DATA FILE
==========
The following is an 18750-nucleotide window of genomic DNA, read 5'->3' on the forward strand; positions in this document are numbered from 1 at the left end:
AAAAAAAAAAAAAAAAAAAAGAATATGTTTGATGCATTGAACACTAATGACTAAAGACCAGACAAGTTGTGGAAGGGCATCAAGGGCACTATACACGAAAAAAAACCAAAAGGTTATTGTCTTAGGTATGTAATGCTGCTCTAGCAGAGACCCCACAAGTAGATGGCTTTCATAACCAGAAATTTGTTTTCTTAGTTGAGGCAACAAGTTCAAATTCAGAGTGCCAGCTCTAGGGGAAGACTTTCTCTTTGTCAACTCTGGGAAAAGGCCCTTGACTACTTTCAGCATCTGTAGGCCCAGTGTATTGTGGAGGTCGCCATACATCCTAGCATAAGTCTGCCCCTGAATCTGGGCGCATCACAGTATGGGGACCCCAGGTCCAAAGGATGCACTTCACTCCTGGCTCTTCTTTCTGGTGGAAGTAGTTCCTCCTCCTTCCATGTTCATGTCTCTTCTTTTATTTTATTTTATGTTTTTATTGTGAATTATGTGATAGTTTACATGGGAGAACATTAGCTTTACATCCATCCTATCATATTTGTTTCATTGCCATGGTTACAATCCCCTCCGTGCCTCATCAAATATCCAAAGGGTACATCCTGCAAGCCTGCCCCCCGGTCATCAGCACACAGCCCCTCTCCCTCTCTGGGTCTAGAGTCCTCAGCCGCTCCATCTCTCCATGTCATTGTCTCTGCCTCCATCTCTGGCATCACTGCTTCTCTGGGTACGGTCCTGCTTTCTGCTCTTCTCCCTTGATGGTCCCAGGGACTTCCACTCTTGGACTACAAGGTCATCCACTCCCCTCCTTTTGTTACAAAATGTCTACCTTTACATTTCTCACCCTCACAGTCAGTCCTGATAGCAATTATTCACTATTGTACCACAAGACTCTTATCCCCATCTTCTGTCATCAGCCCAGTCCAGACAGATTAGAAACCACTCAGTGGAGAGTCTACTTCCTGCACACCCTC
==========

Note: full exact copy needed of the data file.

The following is an 18750-nucleotide window of genomic DNA, read 5'->3' on the forward strand; positions in this document are numbered from 1 at the left end:
AAAAAAAAAAAAAAAAAAAAGAATATGTTTGATGCATTGAACACTAATGACTAAAGACCAGACAAGTTGTGGAAGGGCATCAAGGGCACTATACACGAAAAAAAACCAAAAGGTTATTGTCTTAGGTATGTAATGCTGCTCTAGCAGAGACCCCACAAGTAGATGGCTTTCATAACCAGAAATTTGTTTTCTTAGTTGAGGCAACAAGTTCAAATTCAGAGTGCCAGCTCTAGGGGAAGACTTTCTCTTTGTCAACTCTGGGAAAAGGCCCTTGACTACTTTCAGCATCTGTAGGCCCAGTGTATTGTGGAGGTCGCCATACATCCTAGCATAAGTCTGCCCCTGAATCTGGGCGCATCACAGTATGGGGACCCCAGGTCCAAAGGATGCACTTCACTCCTGGCTCTTCTTTCTGGTGGAAGTAGTTCCTCCTCCTTCCATGTTCATGTCTCTTCTTTTATTTTATTTTATGTTTTTATTGTGAATTATGTGATAGTTTACATGGGAGAACATTAGCTTTACATCCATCCTATCATATTTGTTTCATTGCCATGGTTACAATCCCCTCCGTGCCTCATCAAATATCCAAAGGGTACATCCTGCAAGCCTGCCCCCCGGTCATCAGCACACAGCCCCTCTCCCTCTCTGGGTCTAGAGTCCTCAGCCGCTCCATCTCTCCATGTCATTGTCTCTGCCTCCATCTCTGGCATCACTGCTTCTCTGGGTACGGTCCTGCTTTCTGCTCTTCTCCCTTGATGGTCCCAGGGACTTCCACTCTTGGACTACAAGGTCATCCACTCCCCTCCTTTTGTTACAAAATGTCTACCTTTACATTTCTCACCCTCACAGTCAGTCCTGATAGCAATTATTCACTATTGTACCACAAGACTCTTATCCCCATCTTCTGTCATCAGCCCAGTCCAGACAGATTAGAAACCACTCAGTGGAGAGTCTACTTCCTGCACACCCTC